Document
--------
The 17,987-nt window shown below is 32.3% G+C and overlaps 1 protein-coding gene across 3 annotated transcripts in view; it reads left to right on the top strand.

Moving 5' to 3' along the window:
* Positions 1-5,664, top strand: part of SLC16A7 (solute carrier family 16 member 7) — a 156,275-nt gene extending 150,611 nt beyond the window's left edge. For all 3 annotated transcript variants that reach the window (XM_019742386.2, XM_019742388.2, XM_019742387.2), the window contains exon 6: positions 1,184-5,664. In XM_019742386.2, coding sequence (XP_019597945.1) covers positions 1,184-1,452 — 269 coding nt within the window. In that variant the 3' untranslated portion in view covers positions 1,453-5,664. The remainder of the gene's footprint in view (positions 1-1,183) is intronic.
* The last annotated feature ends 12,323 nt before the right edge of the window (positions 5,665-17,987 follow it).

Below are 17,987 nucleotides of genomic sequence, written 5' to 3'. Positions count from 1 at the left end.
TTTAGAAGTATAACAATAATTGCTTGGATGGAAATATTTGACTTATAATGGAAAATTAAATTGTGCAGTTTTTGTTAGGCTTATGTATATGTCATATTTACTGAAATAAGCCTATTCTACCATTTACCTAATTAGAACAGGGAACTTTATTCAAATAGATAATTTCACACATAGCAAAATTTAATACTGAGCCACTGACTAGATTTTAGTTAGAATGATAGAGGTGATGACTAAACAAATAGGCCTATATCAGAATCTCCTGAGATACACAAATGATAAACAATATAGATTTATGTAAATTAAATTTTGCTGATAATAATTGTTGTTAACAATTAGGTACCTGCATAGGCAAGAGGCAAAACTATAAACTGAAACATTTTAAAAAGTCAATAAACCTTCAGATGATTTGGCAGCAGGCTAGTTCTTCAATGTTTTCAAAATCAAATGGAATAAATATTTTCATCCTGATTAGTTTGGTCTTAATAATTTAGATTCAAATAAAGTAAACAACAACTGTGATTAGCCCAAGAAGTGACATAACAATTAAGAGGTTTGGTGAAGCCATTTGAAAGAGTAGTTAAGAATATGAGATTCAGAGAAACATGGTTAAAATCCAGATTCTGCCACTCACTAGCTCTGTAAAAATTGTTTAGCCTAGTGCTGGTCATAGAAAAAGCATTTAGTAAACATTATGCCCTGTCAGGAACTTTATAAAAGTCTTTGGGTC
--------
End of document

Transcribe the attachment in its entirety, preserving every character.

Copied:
The 17,987-nt window shown below is 32.3% G+C and overlaps 1 protein-coding gene across 3 annotated transcripts in view; it reads left to right on the top strand.

Moving 5' to 3' along the window:
* Positions 1-5,664, top strand: part of SLC16A7 (solute carrier family 16 member 7) — a 156,275-nt gene extending 150,611 nt beyond the window's left edge. For all 3 annotated transcript variants that reach the window (XM_019742386.2, XM_019742388.2, XM_019742387.2), the window contains exon 6: positions 1,184-5,664. In XM_019742386.2, coding sequence (XP_019597945.1) covers positions 1,184-1,452 — 269 coding nt within the window. In that variant the 3' untranslated portion in view covers positions 1,453-5,664. The remainder of the gene's footprint in view (positions 1-1,183) is intronic.
* The last annotated feature ends 12,323 nt before the right edge of the window (positions 5,665-17,987 follow it).

Below are 17,987 nucleotides of genomic sequence, written 5' to 3'. Positions count from 1 at the left end.
TTTAGAAGTATAACAATAATTGCTTGGATGGAAATATTTGACTTATAATGGAAAATTAAATTGTGCAGTTTTTGTTAGGCTTATGTATATGTCATATTTACTGAAATAAGCCTATTCTACCATTTACCTAATTAGAACAGGGAACTTTATTCAAATAGATAATTTCACACATAGCAAAATTTAATACTGAGCCACTGACTAGATTTTAGTTAGAATGATAGAGGTGATGACTAAACAAATAGGCCTATATCAGAATCTCCTGAGATACACAAATGATAAACAATATAGATTTATGTAAATTAAATTTTGCTGATAATAATTGTTGTTAACAATTAGGTACCTGCATAGGCAAGAGGCAAAACTATAAACTGAAACATTTTAAAAAGTCAATAAACCTTCAGATGATTTGGCAGCAGGCTAGTTCTTCAATGTTTTCAAAATCAAATGGAATAAATATTTTCATCCTGATTAGTTTGGTCTTAATAATTTAGATTCAAATAAAGTAAACAACAACTGTGATTAGCCCAAGAAGTGACATAACAATTAAGAGGTTTGGTGAAGCCATTTGAAAGAGTAGTTAAGAATATGAGATTCAGAGAAACATGGTTAAAATCCAGATTCTGCCACTCACTAGCTCTGTAAAAATTGTTTAGCCTAGTGCTGGTCATAGAAAAAGCATTTAGTAAACATTATGCCCTGTCAGGAACTTTATAAAAGTCTTTGGGTC